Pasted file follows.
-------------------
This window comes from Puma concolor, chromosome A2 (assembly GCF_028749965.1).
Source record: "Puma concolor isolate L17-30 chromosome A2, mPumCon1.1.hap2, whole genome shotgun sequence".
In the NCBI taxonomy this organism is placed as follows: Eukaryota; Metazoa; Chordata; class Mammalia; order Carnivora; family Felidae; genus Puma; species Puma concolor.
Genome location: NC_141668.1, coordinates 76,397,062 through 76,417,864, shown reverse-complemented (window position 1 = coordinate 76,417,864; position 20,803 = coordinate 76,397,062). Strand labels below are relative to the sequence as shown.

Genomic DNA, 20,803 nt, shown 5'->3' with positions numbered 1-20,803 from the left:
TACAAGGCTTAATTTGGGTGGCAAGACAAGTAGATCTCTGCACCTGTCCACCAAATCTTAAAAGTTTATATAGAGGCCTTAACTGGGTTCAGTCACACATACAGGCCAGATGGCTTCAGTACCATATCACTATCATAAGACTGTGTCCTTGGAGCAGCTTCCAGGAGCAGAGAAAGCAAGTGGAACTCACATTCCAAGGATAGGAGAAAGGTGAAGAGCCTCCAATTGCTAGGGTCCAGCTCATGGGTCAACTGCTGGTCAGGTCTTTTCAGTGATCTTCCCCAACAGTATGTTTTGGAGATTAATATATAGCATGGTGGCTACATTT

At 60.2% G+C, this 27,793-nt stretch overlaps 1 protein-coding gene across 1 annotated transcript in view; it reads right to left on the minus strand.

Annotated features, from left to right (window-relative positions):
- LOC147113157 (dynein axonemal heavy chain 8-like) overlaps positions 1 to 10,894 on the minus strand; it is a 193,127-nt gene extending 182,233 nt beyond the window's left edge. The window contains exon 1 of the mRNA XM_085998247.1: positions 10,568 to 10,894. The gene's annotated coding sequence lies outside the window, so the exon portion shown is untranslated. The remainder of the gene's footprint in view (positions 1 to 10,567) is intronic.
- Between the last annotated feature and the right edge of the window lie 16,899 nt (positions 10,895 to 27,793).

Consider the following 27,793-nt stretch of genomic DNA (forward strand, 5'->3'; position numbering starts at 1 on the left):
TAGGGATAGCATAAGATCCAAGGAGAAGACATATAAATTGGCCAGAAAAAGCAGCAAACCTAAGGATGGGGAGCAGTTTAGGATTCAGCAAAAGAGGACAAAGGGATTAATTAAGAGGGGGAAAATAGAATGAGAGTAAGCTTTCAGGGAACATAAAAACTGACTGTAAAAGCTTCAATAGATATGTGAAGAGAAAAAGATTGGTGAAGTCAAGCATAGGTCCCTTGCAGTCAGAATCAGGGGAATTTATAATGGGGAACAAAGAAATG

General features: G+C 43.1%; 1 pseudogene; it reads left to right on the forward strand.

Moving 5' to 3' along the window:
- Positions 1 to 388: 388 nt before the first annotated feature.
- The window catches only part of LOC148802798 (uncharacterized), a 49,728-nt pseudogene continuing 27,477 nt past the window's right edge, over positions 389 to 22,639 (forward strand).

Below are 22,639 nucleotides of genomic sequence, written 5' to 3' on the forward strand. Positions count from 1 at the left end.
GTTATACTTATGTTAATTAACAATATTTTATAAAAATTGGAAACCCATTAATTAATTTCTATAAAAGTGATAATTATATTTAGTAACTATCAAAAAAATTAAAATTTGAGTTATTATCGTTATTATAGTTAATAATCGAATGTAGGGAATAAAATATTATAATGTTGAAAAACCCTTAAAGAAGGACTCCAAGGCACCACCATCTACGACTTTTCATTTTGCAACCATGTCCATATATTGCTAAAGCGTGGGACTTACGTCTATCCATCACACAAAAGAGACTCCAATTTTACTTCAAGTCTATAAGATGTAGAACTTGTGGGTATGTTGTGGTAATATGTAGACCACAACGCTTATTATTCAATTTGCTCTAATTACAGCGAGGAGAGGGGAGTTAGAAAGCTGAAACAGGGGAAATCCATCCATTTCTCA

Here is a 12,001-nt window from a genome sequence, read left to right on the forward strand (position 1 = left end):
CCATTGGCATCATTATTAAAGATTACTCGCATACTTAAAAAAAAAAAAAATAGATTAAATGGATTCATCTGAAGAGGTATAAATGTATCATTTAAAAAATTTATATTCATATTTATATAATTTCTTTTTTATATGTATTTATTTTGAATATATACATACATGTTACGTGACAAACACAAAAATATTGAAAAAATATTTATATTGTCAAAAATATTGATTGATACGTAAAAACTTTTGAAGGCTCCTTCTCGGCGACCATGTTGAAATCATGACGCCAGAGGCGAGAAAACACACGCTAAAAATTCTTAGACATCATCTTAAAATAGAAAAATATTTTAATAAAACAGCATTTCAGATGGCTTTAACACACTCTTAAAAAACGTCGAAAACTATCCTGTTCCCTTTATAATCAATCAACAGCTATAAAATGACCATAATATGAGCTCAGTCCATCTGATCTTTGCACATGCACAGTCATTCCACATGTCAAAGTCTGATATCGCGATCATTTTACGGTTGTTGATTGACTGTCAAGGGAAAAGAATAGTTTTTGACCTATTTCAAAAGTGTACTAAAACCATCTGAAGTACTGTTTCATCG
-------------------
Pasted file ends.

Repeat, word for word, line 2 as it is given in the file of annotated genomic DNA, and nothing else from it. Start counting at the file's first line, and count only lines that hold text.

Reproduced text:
Source record: "Puma concolor isolate L17-30 chromosome A2, mPumCon1.1.hap2, whole genome shotgun sequence".